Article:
do with the actual words. Of course, you can’t improve your
body language and vocal delivery unless you..
Steve Jobs rehearses for many hours over many days. A
BusinessWeek reporter who profiled Jobs wrote, “His sense of
informality comes after grueling hours of practice.”
When is the last time you devoted hours of grueling practice to
For two full days before a presentation, Jobs will practice the
entire presentation, asking for feedback from product
managers in the room. For 48 hours, all of his energy is
directed at making the presentation the perfect embodiment
of Apple’s messages.
Quality and Excellence
But the actual process begins weeks in advance and he is very
demanding. One employee noted Steve Jobs has little or no
patience for anything but excellence. He is single
minded, almost manic, in his pursuit of quality and excellence.
Steve Jobs is not a natural. He works at it. Malcolm Gladwell
writes in Outliers that people at the very top don’t work harder
than everyone else. They work much, much harder. In
fact, Gladwell quotes neuroscientists who believe that 10,000
hours of practice is required to become world class at a
particular skill--whether it’s surgery, shooting baskets, or public
Let’s do the math and I’ll show you
why I don’t think Steve Jobs is a
I believe he improved substantially as a speaker every ten years. In 1974, Steve Jobs and
his friend, Steve Wozniak would attend meetings of the Homebrew club, a computer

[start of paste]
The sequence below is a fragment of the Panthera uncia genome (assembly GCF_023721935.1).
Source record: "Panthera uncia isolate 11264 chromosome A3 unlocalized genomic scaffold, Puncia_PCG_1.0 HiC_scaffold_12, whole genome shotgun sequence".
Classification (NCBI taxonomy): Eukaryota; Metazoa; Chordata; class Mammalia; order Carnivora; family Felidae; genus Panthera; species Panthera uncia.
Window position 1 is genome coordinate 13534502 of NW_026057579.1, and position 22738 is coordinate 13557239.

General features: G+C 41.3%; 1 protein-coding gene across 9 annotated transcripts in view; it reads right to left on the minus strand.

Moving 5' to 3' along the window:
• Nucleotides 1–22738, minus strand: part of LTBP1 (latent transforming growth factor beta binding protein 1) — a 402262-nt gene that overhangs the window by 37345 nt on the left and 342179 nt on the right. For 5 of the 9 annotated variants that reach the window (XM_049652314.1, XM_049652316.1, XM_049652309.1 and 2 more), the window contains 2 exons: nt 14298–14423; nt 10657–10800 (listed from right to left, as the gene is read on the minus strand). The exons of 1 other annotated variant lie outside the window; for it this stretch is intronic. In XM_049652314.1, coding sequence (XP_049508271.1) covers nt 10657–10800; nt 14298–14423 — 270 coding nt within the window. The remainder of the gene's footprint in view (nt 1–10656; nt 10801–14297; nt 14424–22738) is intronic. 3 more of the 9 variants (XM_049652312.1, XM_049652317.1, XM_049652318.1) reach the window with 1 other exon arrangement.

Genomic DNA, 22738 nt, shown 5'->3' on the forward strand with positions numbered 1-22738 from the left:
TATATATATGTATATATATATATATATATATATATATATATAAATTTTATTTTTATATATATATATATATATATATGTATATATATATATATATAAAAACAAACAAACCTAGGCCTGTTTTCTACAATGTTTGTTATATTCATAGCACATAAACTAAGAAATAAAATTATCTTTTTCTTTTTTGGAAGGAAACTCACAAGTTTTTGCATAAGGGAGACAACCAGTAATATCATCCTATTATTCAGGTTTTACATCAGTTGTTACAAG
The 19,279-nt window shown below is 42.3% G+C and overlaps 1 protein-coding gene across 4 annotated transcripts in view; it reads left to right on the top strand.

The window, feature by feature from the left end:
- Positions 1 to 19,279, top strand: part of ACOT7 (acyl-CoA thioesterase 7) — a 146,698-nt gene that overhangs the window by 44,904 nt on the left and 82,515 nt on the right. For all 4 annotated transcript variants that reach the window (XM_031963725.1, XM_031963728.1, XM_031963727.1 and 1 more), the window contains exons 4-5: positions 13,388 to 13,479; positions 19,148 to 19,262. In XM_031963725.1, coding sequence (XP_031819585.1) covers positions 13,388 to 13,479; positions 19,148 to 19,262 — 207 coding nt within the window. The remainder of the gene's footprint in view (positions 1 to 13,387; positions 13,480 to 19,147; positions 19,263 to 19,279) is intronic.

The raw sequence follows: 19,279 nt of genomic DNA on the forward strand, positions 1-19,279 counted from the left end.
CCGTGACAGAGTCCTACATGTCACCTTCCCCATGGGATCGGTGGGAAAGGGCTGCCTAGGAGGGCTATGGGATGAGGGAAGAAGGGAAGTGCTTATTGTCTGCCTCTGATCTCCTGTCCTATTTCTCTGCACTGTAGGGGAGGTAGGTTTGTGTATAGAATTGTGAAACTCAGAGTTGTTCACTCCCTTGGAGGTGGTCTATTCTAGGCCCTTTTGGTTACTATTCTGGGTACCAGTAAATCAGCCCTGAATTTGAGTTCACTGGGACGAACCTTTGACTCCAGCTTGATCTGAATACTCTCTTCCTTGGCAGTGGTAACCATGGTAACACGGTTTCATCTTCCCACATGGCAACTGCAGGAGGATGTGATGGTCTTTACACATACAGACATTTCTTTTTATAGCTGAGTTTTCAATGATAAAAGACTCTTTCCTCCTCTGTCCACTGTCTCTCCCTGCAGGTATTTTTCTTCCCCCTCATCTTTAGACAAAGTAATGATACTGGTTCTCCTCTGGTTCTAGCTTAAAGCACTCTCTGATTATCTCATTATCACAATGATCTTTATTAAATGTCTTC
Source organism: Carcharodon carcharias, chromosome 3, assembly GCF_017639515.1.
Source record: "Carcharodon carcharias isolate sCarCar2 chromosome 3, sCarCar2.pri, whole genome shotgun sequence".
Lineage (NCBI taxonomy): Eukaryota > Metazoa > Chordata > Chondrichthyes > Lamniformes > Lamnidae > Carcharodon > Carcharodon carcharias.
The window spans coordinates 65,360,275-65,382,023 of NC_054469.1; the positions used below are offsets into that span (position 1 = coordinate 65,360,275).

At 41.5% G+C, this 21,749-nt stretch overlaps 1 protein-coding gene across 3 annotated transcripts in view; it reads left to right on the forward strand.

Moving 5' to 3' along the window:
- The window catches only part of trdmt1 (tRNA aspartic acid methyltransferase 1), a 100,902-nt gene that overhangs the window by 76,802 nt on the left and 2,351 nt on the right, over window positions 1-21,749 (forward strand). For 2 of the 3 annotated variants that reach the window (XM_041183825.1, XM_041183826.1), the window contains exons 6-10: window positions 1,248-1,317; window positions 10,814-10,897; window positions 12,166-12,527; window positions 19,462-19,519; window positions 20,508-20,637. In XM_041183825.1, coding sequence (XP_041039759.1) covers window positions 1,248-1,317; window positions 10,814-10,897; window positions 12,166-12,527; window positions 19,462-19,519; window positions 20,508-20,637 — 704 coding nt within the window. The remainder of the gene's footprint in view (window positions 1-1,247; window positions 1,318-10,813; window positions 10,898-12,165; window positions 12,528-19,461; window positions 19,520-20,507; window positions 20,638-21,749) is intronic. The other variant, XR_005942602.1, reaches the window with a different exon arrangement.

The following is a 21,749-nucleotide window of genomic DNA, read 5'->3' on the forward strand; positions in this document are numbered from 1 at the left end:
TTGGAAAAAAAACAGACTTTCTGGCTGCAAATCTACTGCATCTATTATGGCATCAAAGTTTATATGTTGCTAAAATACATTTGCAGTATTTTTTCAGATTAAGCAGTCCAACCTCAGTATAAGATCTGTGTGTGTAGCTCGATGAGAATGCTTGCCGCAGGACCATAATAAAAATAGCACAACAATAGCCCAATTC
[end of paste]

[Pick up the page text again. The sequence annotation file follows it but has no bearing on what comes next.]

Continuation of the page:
hobbyist club in Silicon Valley. Together they started sharing their ideas and Apple was
Ten years later, 1984, Jobs gave a magnificent presentation when he launched the first
Mactintosh. But his style was stiff compared to the Steve Jobs of today – he stood behind
a lectern and read from a script.
A decade later, in 1997, Jobs returned to Apple after an 11-year absence. He was more
polished and more natural than in previous years. He began to create more visually
Ten years later, 2007, Jobs took the stage at Macworld to introduce the iPhone. It was
without question his greatest presentation to date – from start to finish. He hit a home
run. But he was a vastly more comfortable presenter than he was twenty years earlier.
The more he presents, the better he gets.
Steve Jobs is the anti-Cher. Where Cher will change costumes 140 times in one show, Jobs
has one costume that he wears for every presentation – a black mock, blue jeans and
Now, why can he get away with it? Because he’s Steve Jobs. Seriously, when you invent
revolutionary computers, music players and Smart Phones, your audience will give you
permission to dress anyway you want.
Most presenters lose sight of the fact that audiences want to be informed and
entertained. A Jobs presentation is infotainment – he teaches his audience something
new, reveals new products and has fun doing it.
During a technical glitch at Macworld
2007, Jobs paused and told a funny story about
a prank he and Steve Wozniak played on Woz’s
college buddies. The glitch was fixed and Jobs
moved on. That’s cool confidence.
– Steve Jobs
– Steve Jobs
I’d like to end with a piece of advice that Steve
Jobs offered Stanford graduates during a
commencement speech in 2005. He was
talking about the lessons he learned after
doctors discovered that he had pancreatic
cancer. “You’re time is limited so don’t waste it
living someone else’s life. Don’t be trapped by
dogma—which is living with the result of other
people’s thinking. Don’t let the noise of others’
opinions drown out your own inner voice. Stay
hungry, stay foolish.”